By Veronica Carter
Indiana Dunes National Lakeshore hugs 15 miles of the southern shore of Lake Michigan and is the state's biggest tourist attraction, with an estimated 3 million visitors a year.
Nicole Barker, executive director of the group Save the Dunes, says most people aren't aware the National Park Service has not been able to secure the last of the lands within its 15,000-acre boundary.
Late last year, after ten years of negotiations, a deal was reached to acquire a 100-acre piece of property around Lake George in Hobart.
"There are other pieces that we need to pick up; I would ballpark maybe eight percent left of the total acreage," she says. "A lot of those are scattered pieces here and there or small remnants that aren't necessarily of substantial natural resource value."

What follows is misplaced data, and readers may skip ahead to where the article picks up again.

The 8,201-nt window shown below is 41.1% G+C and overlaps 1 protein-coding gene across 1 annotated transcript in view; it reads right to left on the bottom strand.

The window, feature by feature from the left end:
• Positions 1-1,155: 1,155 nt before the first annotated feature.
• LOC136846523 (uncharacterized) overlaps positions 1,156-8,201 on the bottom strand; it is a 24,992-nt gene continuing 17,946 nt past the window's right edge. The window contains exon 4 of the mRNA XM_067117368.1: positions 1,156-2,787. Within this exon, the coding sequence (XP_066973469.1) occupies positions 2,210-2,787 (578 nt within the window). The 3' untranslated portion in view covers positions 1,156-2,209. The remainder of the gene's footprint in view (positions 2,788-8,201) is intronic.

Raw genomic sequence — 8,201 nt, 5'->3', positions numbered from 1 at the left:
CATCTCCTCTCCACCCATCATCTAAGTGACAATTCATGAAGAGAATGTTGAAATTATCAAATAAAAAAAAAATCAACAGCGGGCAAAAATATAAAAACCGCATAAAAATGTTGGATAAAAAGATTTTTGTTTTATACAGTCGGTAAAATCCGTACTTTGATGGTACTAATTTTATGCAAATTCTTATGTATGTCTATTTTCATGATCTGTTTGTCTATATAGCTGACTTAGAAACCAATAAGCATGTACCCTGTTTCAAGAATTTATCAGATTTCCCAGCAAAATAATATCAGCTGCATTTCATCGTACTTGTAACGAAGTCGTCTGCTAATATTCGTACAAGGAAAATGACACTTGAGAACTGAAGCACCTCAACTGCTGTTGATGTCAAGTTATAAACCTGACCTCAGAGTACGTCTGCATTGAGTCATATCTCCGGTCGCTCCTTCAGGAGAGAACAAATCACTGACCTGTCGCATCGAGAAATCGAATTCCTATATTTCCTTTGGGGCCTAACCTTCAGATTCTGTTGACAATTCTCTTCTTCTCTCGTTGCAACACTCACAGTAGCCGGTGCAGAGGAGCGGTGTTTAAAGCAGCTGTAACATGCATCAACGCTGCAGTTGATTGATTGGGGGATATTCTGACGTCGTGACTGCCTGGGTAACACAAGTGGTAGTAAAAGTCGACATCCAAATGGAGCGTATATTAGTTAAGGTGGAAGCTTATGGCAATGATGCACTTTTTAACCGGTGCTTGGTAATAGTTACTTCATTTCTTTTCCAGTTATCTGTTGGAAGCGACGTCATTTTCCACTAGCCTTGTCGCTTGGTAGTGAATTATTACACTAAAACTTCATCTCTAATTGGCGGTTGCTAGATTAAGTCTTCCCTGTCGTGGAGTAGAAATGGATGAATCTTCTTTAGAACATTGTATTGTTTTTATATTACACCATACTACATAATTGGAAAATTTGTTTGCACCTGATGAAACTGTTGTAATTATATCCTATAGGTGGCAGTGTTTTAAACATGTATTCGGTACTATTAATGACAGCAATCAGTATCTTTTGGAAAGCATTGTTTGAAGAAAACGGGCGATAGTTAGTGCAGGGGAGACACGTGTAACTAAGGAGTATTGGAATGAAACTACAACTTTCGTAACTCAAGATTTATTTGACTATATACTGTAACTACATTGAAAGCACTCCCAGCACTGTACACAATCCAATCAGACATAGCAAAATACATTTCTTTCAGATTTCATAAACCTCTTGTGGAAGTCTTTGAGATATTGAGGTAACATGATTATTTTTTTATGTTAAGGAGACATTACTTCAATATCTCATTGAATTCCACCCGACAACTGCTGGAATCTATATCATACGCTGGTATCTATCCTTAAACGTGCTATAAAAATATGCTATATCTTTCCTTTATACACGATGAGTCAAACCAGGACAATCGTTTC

Barker says the property is excellent habitat for waterfowl and migratory birds such as the great blue heron and adds it will be a significant draw for hiking and birding.
Barker says the Dunes are treasured by people all over the state, and draw in visitors from across the globe.
"The uniqueness of the ecosystem, the rarity of the species that we have here and the rich, rich biodiversity," she says. "And then on a basic level to just enjoy the primal and simple relaxation and serenity that you can have spending time in the Dunes."
Barker's group works with the Park Service to restore habitat in the Dunes and she says there are projects slated for the Lake George property this spring.